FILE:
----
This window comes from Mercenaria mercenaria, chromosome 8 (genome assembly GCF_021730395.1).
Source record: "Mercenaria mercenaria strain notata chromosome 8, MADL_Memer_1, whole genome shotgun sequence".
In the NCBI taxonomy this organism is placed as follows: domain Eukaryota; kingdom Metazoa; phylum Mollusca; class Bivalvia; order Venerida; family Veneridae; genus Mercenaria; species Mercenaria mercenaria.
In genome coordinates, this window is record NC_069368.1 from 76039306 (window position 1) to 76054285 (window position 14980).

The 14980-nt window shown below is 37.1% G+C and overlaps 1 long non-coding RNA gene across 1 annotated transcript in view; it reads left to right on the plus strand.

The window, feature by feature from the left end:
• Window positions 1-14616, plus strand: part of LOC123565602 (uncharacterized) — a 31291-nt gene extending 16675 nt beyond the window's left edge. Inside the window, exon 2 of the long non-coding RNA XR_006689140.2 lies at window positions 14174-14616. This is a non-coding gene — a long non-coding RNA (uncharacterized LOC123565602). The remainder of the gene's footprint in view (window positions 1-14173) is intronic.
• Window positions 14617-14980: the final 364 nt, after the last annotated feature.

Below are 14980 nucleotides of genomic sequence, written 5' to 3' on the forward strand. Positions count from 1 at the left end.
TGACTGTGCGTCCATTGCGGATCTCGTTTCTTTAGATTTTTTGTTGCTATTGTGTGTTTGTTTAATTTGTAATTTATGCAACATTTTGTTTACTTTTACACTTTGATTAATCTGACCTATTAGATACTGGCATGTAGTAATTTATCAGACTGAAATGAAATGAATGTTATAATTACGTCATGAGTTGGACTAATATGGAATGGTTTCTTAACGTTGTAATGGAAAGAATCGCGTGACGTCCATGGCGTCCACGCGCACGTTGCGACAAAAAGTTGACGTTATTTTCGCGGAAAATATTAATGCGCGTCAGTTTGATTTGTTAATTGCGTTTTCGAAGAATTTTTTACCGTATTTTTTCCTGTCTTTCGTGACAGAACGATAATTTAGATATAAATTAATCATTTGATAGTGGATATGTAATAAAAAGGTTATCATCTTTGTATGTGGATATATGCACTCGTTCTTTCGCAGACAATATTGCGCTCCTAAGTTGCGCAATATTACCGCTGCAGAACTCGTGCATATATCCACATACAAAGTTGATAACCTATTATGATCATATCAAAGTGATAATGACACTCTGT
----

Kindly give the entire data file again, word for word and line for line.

This window comes from Mercenaria mercenaria, chromosome 8 (genome assembly GCF_021730395.1).
Source record: "Mercenaria mercenaria strain notata chromosome 8, MADL_Memer_1, whole genome shotgun sequence".
In the NCBI taxonomy this organism is placed as follows: domain Eukaryota; kingdom Metazoa; phylum Mollusca; class Bivalvia; order Venerida; family Veneridae; genus Mercenaria; species Mercenaria mercenaria.
In genome coordinates, this window is record NC_069368.1 from 76039306 (window position 1) to 76054285 (window position 14980).

The 14980-nt window shown below is 37.1% G+C and overlaps 1 long non-coding RNA gene across 1 annotated transcript in view; it reads left to right on the plus strand.

The window, feature by feature from the left end:
• Window positions 1-14616, plus strand: part of LOC123565602 (uncharacterized) — a 31291-nt gene extending 16675 nt beyond the window's left edge. Inside the window, exon 2 of the long non-coding RNA XR_006689140.2 lies at window positions 14174-14616. This is a non-coding gene — a long non-coding RNA (uncharacterized LOC123565602). The remainder of the gene's footprint in view (window positions 1-14173) is intronic.
• Window positions 14617-14980: the final 364 nt, after the last annotated feature.

Below are 14980 nucleotides of genomic sequence, written 5' to 3' on the forward strand. Positions count from 1 at the left end.
TGACTGTGCGTCCATTGCGGATCTCGTTTCTTTAGATTTTTTGTTGCTATTGTGTGTTTGTTTAATTTGTAATTTATGCAACATTTTGTTTACTTTTACACTTTGATTAATCTGACCTATTAGATACTGGCATGTAGTAATTTATCAGACTGAAATGAAATGAATGTTATAATTACGTCATGAGTTGGACTAATATGGAATGGTTTCTTAACGTTGTAATGGAAAGAATCGCGTGACGTCCATGGCGTCCACGCGCACGTTGCGACAAAAAGTTGACGTTATTTTCGCGGAAAATATTAATGCGCGTCAGTTTGATTTGTTAATTGCGTTTTCGAAGAATTTTTTACCGTATTTTTTCCTGTCTTTCGTGACAGAACGATAATTTAGATATAAATTAATCATTTGATAGTGGATATGTAATAAAAAGGTTATCATCTTTGTATGTGGATATATGCACTCGTTCTTTCGCAGACAATATTGCGCTCCTAAGTTGCGCAATATTACCGCTGCAGAACTCGTGCATATATCCACATACAAAGTTGATAACCTATTATGATCATATCAAAGTGATAATGACACTCTGT